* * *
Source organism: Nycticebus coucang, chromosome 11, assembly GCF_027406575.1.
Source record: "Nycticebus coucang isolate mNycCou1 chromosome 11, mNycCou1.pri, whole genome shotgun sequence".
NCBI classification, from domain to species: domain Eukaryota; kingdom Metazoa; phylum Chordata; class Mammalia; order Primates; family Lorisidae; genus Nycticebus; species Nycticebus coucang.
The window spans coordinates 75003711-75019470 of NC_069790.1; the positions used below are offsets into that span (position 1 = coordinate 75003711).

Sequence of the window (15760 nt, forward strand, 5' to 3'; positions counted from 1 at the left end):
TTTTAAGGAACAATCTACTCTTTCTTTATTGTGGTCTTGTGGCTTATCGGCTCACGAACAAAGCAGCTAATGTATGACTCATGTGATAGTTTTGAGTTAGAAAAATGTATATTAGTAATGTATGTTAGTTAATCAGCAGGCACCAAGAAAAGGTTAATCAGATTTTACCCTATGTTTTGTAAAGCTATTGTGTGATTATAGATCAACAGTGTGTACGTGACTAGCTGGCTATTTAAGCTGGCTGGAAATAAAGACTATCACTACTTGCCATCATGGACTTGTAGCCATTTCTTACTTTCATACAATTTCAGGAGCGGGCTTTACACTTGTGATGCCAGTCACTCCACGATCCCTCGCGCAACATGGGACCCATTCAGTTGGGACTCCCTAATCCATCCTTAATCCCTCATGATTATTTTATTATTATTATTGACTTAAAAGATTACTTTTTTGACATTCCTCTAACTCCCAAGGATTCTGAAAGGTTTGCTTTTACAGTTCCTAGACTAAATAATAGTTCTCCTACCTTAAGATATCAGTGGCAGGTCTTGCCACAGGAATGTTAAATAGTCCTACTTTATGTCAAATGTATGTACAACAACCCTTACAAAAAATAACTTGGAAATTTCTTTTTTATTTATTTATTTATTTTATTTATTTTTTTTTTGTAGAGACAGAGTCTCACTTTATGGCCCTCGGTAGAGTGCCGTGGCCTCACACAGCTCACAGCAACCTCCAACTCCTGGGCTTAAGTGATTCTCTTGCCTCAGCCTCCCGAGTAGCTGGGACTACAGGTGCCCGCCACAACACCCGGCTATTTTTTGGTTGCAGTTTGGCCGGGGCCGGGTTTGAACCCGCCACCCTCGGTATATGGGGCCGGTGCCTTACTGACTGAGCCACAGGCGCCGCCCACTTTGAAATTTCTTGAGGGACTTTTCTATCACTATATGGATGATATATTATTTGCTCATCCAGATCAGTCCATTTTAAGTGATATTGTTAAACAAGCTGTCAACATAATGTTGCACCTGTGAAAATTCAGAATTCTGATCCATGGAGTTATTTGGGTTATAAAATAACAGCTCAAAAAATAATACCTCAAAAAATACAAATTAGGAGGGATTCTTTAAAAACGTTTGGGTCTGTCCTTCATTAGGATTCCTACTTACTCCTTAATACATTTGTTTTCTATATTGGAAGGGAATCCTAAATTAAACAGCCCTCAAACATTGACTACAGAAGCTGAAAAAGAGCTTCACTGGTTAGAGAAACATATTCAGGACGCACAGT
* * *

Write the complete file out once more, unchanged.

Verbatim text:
Source organism: Nycticebus coucang, chromosome 11, assembly GCF_027406575.1.
Source record: "Nycticebus coucang isolate mNycCou1 chromosome 11, mNycCou1.pri, whole genome shotgun sequence".
NCBI classification, from domain to species: domain Eukaryota; kingdom Metazoa; phylum Chordata; class Mammalia; order Primates; family Lorisidae; genus Nycticebus; species Nycticebus coucang.
The window spans coordinates 75003711-75019470 of NC_069790.1; the positions used below are offsets into that span (position 1 = coordinate 75003711).

Sequence of the window (15760 nt, forward strand, 5' to 3'; positions counted from 1 at the left end):
TTTTAAGGAACAATCTACTCTTTCTTTATTGTGGTCTTGTGGCTTATCGGCTCACGAACAAAGCAGCTAATGTATGACTCATGTGATAGTTTTGAGTTAGAAAAATGTATATTAGTAATGTATGTTAGTTAATCAGCAGGCACCAAGAAAAGGTTAATCAGATTTTACCCTATGTTTTGTAAAGCTATTGTGTGATTATAGATCAACAGTGTGTACGTGACTAGCTGGCTATTTAAGCTGGCTGGAAATAAAGACTATCACTACTTGCCATCATGGACTTGTAGCCATTTCTTACTTTCATACAATTTCAGGAGCGGGCTTTACACTTGTGATGCCAGTCACTCCACGATCCCTCGCGCAACATGGGACCCATTCAGTTGGGACTCCCTAATCCATCCTTAATCCCTCATGATTATTTTATTATTATTATTGACTTAAAAGATTACTTTTTTGACATTCCTCTAACTCCCAAGGATTCTGAAAGGTTTGCTTTTACAGTTCCTAGACTAAATAATAGTTCTCCTACCTTAAGATATCAGTGGCAGGTCTTGCCACAGGAATGTTAAATAGTCCTACTTTATGTCAAATGTATGTACAACAACCCTTACAAAAAATAACTTGGAAATTTCTTTTTTATTTATTTATTTATTTTATTTATTTTTTTTTTGTAGAGACAGAGTCTCACTTTATGGCCCTCGGTAGAGTGCCGTGGCCTCACACAGCTCACAGCAACCTCCAACTCCTGGGCTTAAGTGATTCTCTTGCCTCAGCCTCCCGAGTAGCTGGGACTACAGGTGCCCGCCACAACACCCGGCTATTTTTTGGTTGCAGTTTGGCCGGGGCCGGGTTTGAACCCGCCACCCTCGGTATATGGGGCCGGTGCCTTACTGACTGAGCCACAGGCGCCGCCCACTTTGAAATTTCTTGAGGGACTTTTCTATCACTATATGGATGATATATTATTTGCTCATCCAGATCAGTCCATTTTAAGTGATATTGTTAAACAAGCTGTCAACATAATGTTGCACCTGTGAAAATTCAGAATTCTGATCCATGGAGTTATTTGGGTTATAAAATAACAGCTCAAAAAATAATACCTCAAAAAATACAAATTAGGAGGGATTCTTTAAAAACGTTTGGGTCTGTCCTTCATTAGGATTCCTACTTACTCCTTAATACATTTGTTTTCTATATTGGAAGGGAATCCTAAATTAAACAGCCCTCAAACATTGACTACAGAAGCTGAAAAAGAGCTTCACTGGTTAGAGAAACATATTCAGGACGCACAGT